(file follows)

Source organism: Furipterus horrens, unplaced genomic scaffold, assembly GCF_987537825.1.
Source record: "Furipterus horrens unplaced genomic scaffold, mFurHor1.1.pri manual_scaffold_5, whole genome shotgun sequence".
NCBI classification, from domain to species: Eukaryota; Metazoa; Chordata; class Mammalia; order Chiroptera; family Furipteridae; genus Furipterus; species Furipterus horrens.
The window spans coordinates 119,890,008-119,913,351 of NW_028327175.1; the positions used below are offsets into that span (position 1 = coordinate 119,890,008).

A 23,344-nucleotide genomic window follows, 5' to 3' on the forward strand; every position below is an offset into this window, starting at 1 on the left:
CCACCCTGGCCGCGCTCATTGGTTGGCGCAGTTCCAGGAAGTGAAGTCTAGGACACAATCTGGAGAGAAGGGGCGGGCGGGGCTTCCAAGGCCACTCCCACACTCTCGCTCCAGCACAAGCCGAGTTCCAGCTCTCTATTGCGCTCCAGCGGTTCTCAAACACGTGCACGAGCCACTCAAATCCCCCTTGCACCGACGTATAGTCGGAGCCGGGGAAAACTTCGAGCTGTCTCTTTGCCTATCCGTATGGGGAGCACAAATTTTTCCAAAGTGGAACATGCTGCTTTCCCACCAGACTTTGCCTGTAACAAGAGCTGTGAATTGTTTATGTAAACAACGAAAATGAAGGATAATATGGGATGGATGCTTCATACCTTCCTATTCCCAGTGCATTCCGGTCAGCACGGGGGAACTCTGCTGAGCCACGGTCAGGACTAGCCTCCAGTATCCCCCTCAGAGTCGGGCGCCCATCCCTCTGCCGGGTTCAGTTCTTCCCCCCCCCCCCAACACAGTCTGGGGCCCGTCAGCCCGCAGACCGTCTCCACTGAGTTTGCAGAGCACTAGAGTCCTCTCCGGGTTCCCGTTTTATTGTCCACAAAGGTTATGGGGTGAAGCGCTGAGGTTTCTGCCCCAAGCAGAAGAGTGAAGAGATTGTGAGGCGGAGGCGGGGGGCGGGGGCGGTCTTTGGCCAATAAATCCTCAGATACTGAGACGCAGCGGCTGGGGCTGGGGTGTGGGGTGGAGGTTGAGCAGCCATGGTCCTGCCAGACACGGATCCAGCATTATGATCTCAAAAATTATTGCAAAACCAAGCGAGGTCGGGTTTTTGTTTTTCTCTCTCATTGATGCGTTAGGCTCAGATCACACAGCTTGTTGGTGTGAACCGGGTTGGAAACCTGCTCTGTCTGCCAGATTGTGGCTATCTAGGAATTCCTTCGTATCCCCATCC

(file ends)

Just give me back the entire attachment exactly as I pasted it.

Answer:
Source organism: Furipterus horrens, unplaced genomic scaffold, assembly GCF_987537825.1.
Source record: "Furipterus horrens unplaced genomic scaffold, mFurHor1.1.pri manual_scaffold_5, whole genome shotgun sequence".
NCBI classification, from domain to species: Eukaryota; Metazoa; Chordata; class Mammalia; order Chiroptera; family Furipteridae; genus Furipterus; species Furipterus horrens.
The window spans coordinates 119,890,008-119,913,351 of NW_028327175.1; the positions used below are offsets into that span (position 1 = coordinate 119,890,008).

A 23,344-nucleotide genomic window follows, 5' to 3' on the forward strand; every position below is an offset into this window, starting at 1 on the left:
CCACCCTGGCCGCGCTCATTGGTTGGCGCAGTTCCAGGAAGTGAAGTCTAGGACACAATCTGGAGAGAAGGGGCGGGCGGGGCTTCCAAGGCCACTCCCACACTCTCGCTCCAGCACAAGCCGAGTTCCAGCTCTCTATTGCGCTCCAGCGGTTCTCAAACACGTGCACGAGCCACTCAAATCCCCCTTGCACCGACGTATAGTCGGAGCCGGGGAAAACTTCGAGCTGTCTCTTTGCCTATCCGTATGGGGAGCACAAATTTTTCCAAAGTGGAACATGCTGCTTTCCCACCAGACTTTGCCTGTAACAAGAGCTGTGAATTGTTTATGTAAACAACGAAAATGAAGGATAATATGGGATGGATGCTTCATACCTTCCTATTCCCAGTGCATTCCGGTCAGCACGGGGGAACTCTGCTGAGCCACGGTCAGGACTAGCCTCCAGTATCCCCCTCAGAGTCGGGCGCCCATCCCTCTGCCGGGTTCAGTTCTTCCCCCCCCCCCCAACACAGTCTGGGGCCCGTCAGCCCGCAGACCGTCTCCACTGAGTTTGCAGAGCACTAGAGTCCTCTCCGGGTTCCCGTTTTATTGTCCACAAAGGTTATGGGGTGAAGCGCTGAGGTTTCTGCCCCAAGCAGAAGAGTGAAGAGATTGTGAGGCGGAGGCGGGGGGCGGGGGCGGTCTTTGGCCAATAAATCCTCAGATACTGAGACGCAGCGGCTGGGGCTGGGGTGTGGGGTGGAGGTTGAGCAGCCATGGTCCTGCCAGACACGGATCCAGCATTATGATCTCAAAAATTATTGCAAAACCAAGCGAGGTCGGGTTTTTGTTTTTCTCTCTCATTGATGCGTTAGGCTCAGATCACACAGCTTGTTGGTGTGAACCGGGTTGGAAACCTGCTCTGTCTGCCAGATTGTGGCTATCTAGGAATTCCTTCGTATCCCCATCC